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Indonesian aircraft missing off Jakarta

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Indonesian aircraft missing off Jakarta

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Old 6th Dec 2018, 02:50
  #2021 (permalink)  
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Mr Cheese.

I see lots of folks assuming MCAS trims 2.5ND each time - but that's not what I get from the description of MCAS, which provides: Stabilizer incremental commands are limited to 2.5 degrees and are provided at a rate of 0.27 degrees per second. The magnitude of the stabilizer input is lower at high Mach number and greater at low Mach numbers.

So - depending on speed and AoA, MCAS will trim up to 2.5ND - correct? Or - is there something else that confirms MCAS trimmed JT610 2.5ND repeatedly, and then continuously?
It's just that one letter that makes the difference. It suggests ". . . limited to 2.5 degrees each and are . . ." might be an improved wording.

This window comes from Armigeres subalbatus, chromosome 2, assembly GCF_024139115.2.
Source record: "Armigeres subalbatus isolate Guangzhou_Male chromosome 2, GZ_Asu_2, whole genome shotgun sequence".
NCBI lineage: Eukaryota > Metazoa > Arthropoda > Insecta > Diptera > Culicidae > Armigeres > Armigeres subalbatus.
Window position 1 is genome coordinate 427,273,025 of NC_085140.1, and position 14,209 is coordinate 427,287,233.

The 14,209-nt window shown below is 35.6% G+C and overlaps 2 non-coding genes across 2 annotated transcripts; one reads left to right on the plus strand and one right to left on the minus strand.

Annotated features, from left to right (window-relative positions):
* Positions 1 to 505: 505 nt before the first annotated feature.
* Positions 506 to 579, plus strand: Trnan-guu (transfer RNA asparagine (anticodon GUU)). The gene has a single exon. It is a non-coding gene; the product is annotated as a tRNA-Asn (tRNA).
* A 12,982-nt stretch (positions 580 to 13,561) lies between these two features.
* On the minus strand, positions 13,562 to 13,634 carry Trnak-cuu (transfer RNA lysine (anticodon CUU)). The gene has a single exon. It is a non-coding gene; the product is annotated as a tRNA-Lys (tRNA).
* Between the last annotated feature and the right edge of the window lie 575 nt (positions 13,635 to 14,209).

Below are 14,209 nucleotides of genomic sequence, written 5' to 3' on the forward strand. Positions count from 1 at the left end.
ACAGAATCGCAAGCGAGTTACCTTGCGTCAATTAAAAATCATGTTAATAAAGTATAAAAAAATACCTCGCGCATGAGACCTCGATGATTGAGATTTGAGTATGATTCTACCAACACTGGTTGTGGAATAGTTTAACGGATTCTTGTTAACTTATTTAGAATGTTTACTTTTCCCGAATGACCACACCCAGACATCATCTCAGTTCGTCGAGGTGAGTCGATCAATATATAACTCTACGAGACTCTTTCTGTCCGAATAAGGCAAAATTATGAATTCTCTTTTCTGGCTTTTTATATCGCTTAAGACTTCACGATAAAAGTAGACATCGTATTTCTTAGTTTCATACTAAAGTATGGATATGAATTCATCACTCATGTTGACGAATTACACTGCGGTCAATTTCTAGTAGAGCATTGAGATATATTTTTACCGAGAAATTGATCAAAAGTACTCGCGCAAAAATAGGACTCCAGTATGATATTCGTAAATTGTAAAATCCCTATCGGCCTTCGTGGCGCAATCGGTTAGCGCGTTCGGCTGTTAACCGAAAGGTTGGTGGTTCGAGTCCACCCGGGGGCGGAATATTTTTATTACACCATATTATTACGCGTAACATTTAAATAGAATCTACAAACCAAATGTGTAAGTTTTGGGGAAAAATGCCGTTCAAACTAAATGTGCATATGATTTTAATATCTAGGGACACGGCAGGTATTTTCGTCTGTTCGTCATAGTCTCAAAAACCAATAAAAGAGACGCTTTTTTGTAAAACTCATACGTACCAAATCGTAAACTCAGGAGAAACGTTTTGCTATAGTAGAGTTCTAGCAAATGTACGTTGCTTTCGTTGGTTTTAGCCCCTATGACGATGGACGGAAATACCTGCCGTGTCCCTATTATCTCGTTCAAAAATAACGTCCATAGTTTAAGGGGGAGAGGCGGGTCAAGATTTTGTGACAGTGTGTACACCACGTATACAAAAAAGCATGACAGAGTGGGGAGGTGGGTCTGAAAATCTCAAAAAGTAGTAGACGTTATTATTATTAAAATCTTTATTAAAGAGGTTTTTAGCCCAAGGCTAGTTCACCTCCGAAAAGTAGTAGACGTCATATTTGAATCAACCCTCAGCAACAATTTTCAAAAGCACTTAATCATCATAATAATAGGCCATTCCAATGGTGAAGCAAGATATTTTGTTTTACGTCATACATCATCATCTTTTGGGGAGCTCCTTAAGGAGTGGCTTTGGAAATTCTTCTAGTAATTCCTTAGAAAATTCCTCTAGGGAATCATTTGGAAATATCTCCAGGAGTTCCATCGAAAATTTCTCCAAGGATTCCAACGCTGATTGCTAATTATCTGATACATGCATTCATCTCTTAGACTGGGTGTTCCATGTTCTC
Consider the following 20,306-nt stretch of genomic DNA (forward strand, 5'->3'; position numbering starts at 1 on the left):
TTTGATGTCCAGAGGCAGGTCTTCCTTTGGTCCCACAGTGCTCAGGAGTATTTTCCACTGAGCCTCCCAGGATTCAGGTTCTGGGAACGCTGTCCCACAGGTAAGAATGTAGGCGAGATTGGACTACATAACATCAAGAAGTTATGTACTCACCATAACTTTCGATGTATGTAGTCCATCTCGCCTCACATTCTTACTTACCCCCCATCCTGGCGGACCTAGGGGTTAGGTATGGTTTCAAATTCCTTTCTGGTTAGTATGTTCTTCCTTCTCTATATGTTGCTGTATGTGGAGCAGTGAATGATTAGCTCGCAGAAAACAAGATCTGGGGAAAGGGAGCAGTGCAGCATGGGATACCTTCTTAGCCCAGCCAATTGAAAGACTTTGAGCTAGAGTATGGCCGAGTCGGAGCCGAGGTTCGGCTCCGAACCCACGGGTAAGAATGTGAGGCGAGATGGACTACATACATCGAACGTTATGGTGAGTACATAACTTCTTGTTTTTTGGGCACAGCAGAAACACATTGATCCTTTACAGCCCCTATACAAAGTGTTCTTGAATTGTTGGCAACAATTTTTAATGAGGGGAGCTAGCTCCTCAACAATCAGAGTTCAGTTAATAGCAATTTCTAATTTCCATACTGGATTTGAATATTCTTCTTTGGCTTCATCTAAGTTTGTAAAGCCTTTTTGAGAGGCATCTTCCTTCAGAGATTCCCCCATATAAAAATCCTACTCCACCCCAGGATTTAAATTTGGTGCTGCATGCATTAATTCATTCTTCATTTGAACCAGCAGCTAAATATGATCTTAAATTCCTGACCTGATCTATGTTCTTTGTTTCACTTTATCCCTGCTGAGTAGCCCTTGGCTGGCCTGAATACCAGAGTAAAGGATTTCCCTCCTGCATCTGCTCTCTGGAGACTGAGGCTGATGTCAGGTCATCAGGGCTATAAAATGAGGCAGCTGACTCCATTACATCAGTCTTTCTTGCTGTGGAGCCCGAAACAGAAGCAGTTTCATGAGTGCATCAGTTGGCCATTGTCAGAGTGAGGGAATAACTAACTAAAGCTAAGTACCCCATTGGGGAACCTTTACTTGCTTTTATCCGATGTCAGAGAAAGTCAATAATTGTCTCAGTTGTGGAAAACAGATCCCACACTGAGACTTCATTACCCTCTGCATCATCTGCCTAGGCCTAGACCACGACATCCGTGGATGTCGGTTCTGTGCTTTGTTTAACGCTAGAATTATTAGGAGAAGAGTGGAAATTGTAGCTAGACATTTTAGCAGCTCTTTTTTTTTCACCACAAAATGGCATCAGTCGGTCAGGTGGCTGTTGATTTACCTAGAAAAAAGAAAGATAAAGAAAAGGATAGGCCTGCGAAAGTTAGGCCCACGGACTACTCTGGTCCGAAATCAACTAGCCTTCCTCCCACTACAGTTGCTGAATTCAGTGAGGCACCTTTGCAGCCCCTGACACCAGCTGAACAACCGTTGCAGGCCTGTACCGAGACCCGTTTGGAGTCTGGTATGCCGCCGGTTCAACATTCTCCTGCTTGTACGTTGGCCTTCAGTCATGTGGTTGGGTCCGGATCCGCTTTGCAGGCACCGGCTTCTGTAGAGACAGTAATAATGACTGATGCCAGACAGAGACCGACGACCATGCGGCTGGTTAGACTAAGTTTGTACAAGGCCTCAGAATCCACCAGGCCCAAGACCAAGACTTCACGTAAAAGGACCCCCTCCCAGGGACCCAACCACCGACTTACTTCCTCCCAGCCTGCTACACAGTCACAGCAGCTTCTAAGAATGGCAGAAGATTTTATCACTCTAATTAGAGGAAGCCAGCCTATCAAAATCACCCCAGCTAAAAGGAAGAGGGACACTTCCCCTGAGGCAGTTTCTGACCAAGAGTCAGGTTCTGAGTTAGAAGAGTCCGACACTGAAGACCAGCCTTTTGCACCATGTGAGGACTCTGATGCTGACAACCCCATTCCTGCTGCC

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Old 6th Dec 2018, 03:42
  #2022 (permalink)  
 
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Originally Posted by rubik101 View Post
What was wrong with the old system?
The old system required you to roll into a 45 degree bank in the simulator and raise the nose the degree or two to maintain level flight, increasing the load factor, and either holding pressure or trimming it off while getting your instrument crosscheck warmed up. The new aerodynamics of the Max, if replicated in whatever simulator might have them, might allow you to roll into 45 degree bank and as you pulled , you might not have to pull anymore or pull less because the engines aero effect started pulling for you. What's wrong with that I don't know. If you have a good crosscheck you fly the attitude and performance instruments and do what ever it requires with the stick. If there is any other flight envelope where the old system would be deficient for the MAX and you needed the MCAS we don't know and Boeing isn't telling us but previous threads have hinted that a normal flight would never see it. This is all supposition by me wondering why steep (or step) turns were mentioned in the one of the Boeing blurbs.